One coasters depicting the first painting An Election by William Hogarth (1697-1764) The candidates of one party are wooing electors with lavish entertainment. The opposing party is passing in procession outside. In the resultant fracas one of the guests is hit by a flying brick; in the foreground, another man is having his wounds tended.
The four paintings in Hogarth's final 'modern moral subject' series was first purchased by Soane in 1823 for the sum of 1650 guineas at an auction of the effects of Mrs Garrick, widow of the Shakespearean actor, David Garrick. An Election is very finely painted and the series ranks as one of Hogarth's greatest masterpieces. Soane was not deterred by polite feelings or revulsion at what the Gentleman's Magazine called 'the very many disgusting, if not depraved exhibitions of human nature' in the paintings.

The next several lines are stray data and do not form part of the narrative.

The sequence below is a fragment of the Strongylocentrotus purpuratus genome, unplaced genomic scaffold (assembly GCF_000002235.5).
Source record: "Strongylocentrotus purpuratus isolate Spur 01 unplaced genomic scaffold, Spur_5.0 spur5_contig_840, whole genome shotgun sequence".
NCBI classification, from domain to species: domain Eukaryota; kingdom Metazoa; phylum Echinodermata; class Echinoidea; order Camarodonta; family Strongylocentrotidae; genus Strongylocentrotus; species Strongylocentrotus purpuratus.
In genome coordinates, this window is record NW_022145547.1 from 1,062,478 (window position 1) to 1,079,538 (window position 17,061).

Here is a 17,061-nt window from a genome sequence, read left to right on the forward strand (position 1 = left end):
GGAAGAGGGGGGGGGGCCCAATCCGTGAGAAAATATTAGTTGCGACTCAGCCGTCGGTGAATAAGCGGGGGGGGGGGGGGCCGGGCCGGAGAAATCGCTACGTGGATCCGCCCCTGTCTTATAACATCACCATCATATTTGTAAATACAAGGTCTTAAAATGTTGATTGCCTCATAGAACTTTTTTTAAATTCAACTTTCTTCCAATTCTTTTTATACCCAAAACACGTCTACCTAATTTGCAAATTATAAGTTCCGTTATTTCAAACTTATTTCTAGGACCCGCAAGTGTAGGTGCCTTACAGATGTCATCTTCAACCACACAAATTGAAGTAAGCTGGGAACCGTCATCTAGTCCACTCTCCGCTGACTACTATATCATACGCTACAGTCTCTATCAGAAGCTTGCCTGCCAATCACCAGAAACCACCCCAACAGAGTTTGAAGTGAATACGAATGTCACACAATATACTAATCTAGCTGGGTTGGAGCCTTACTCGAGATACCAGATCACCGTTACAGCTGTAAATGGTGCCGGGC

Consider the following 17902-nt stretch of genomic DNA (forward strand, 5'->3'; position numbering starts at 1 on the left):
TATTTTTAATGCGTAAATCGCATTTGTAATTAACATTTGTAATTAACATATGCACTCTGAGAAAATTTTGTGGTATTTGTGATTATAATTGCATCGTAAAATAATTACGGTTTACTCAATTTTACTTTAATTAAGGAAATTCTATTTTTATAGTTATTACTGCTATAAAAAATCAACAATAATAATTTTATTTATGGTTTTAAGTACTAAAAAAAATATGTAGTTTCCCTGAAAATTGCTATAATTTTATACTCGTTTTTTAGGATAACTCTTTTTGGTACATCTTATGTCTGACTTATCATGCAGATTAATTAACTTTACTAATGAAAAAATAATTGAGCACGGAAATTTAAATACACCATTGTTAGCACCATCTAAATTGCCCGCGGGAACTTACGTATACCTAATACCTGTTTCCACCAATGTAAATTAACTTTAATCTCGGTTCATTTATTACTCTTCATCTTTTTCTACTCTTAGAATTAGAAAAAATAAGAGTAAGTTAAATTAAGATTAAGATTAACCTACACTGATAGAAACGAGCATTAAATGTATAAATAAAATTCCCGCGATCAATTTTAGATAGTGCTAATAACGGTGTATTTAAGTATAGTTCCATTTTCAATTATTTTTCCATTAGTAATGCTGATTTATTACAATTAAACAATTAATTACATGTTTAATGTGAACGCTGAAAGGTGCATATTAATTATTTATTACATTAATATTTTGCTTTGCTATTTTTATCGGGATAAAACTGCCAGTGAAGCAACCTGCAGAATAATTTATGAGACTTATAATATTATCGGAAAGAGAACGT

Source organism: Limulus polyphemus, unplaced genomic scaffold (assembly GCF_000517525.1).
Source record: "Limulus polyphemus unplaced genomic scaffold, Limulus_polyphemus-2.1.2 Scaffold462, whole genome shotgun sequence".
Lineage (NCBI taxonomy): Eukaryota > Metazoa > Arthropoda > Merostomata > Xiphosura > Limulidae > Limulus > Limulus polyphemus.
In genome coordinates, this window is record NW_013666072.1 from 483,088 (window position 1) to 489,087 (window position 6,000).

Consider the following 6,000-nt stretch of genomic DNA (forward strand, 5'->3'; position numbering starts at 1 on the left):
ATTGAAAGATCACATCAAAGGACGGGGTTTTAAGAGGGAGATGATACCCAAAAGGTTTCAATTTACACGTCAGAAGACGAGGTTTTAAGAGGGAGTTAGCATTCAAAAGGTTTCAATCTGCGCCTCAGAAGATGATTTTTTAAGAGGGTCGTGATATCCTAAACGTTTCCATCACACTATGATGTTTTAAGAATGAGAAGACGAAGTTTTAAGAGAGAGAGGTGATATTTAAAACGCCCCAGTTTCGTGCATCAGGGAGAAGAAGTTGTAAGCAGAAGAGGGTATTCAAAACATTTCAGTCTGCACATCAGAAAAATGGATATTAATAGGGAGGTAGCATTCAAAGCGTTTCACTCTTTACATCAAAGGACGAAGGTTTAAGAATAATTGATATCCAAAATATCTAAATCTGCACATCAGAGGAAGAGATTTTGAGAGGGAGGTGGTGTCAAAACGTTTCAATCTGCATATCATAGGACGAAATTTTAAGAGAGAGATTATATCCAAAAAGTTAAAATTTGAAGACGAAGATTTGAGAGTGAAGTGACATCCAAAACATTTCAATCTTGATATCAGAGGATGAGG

The series of paintings are part of a long tradition of political satire on the theme of hthe vices attendant on rural election campaigns. Although the paintings and engravings were inspired by the 1754 election, and especially the events in Oxfordshire, Hogarth may have been influenced by a 1741 poem, The Humours of a Country Election. His pessimistic view of humanity as a mass of drunken, greedy and stupid individuals may well reflect Hogarth's unhappiness towards the end of his life when he found many of his ideals, both for art and for everyday life, were being superseded.
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